( Jamaica Observer) AMID a surge in COVID-19 cases with Jamaica this week surpassing the 5,000 mark, Prime Minister Andrew Holness is assuring concerned onlookers that the Government “planned for this eventuality” and is not “perturbed” by the latest development.
Speaking at a virtual press briefing from Jamaica House in St Andrew yesterday, Holness said while the spike in COVID-19 cases and the number of deaths in recent weeks has caused “great panic” across the country, the Government, by understanding how pandemics work, planned for this outcome.
Jamaica up to Monday recorded five additional COVID-19 deaths and 127 new cases, bringing the total number of confirmed cases to 5,270 and COVID-19-related deaths to 75.
Of the new cases reported for Monday, 59 are from Kingston and St Andrew, 18 are from St James, 33 from St Catherine, seven from Portland, six from Westmoreland, five from Clarendon, four each from St Thomas, St Mary, St Ann, and Manchester, two from St Elizabeth, and one from Trelawny.
“We understand that this would and could happen and we planned for it. So, the country should not feel as if the Ministry of Health is at sea or the Government is at sea and this is happening, and we’re not in control,” said Holness.
“You will recall that in many of our press conferences we have pointed out that this could happen. We were always trying to delay it from happening. It has happened at this point, and I’m particularly concerned about it happening at this point because this is the point when we wanted to return our children to school. So we have had to take other decisions to ensure that reopening schools does not contribute or drive any further increase in our numbers,” he added.
Notwithstanding this, the prime minister said he is not “worried or perturbed” as the country has the capacity to manage the pandemic.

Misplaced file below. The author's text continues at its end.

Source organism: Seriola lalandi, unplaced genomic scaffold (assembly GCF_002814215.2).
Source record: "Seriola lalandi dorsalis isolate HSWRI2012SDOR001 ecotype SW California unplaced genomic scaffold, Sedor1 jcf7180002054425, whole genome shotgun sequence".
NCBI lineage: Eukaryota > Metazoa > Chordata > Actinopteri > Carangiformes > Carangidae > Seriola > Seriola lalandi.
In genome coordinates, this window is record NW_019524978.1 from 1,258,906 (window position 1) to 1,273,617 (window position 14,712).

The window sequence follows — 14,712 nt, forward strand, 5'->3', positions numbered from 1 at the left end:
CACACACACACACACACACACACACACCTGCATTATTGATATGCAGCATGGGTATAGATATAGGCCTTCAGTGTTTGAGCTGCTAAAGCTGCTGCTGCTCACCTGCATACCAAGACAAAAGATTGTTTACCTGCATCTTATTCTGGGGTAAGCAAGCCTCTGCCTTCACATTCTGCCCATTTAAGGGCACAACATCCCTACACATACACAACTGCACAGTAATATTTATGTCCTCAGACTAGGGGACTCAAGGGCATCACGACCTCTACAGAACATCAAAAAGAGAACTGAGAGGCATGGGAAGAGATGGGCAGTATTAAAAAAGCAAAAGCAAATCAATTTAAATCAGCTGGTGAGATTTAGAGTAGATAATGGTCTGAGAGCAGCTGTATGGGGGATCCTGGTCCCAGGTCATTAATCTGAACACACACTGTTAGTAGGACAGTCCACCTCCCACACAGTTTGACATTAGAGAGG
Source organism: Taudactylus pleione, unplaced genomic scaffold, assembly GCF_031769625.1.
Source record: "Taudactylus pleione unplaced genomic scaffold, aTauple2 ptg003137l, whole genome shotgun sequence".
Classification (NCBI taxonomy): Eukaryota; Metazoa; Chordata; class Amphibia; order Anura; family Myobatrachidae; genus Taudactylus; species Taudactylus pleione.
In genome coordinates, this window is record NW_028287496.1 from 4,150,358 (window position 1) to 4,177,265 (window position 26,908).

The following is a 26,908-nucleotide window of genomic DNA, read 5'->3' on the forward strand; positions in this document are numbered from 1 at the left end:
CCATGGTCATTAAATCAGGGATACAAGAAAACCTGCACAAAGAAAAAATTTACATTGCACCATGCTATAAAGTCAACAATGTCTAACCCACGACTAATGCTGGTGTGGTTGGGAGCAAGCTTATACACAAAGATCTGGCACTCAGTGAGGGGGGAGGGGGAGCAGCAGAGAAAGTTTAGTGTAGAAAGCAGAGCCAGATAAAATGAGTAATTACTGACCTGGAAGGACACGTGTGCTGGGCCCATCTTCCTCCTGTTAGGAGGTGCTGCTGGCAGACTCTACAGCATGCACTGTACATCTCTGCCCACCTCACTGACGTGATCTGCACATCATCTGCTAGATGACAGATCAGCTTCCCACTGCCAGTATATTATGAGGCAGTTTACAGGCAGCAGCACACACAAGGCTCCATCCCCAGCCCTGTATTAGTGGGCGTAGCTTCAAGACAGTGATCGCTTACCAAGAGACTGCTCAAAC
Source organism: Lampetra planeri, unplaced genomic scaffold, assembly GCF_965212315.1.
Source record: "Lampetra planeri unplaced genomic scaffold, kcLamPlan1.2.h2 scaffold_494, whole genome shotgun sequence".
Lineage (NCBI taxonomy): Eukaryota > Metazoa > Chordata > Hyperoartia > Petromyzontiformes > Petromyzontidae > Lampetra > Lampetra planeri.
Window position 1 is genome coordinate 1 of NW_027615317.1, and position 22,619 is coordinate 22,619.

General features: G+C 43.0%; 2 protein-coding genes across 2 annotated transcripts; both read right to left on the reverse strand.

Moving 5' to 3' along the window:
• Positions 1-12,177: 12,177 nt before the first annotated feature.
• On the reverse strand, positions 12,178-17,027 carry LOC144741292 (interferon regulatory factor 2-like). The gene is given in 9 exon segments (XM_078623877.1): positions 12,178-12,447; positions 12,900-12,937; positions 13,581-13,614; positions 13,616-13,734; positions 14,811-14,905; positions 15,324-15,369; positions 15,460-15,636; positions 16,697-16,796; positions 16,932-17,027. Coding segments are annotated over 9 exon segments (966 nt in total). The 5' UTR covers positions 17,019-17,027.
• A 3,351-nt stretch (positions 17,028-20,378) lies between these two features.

He argued that Jamaica now finds itself in a similar position to many other countries, insisting that this is the “nature of how pandemics work”.
“What we are trying to minimise at this time are the deaths because every life is valuable and every life is productive for the country, and so the Government has to take steps and measures to preserve lives,” he said.
Noting that the sharp increase in the number of cases recorded occurred sometime around mid-August, with several events taking place, the prime minister said it boiled down to the “consistency and faithfulness of compliance”.
As a result, he said the current islandwide curfew, which begins at 8:00 pm and ends at 5:00 am daily, will be extended until October 7, though acknowledging that the restriction is having a negative impact on production, employment and the economy.
He suggested that it will remain in place until there is greater compliance and COVID-19 cases are under control.
Additionally, the 14-day quarantine requirement for individuals coming into the island will remain in place, he said, while people 70 years and older should continue to remain at home.
The number of people allowed to gather remains at 15, as well as the number of individuals allowed to be in attendance at burials, parties and weddings.
The measures for public transportation are to also remain in place, with taxi operators mandated to transport one fewer passenger than the maximum allowed under the relevant licences.
The latter measures are to remain in place until October 6.
At the same time, the prime minister encouraged employers to continue with work-from-home policies where possible, as he maintained that a full lockdown of the country does not represent a sustainable approach to managing the pandemic.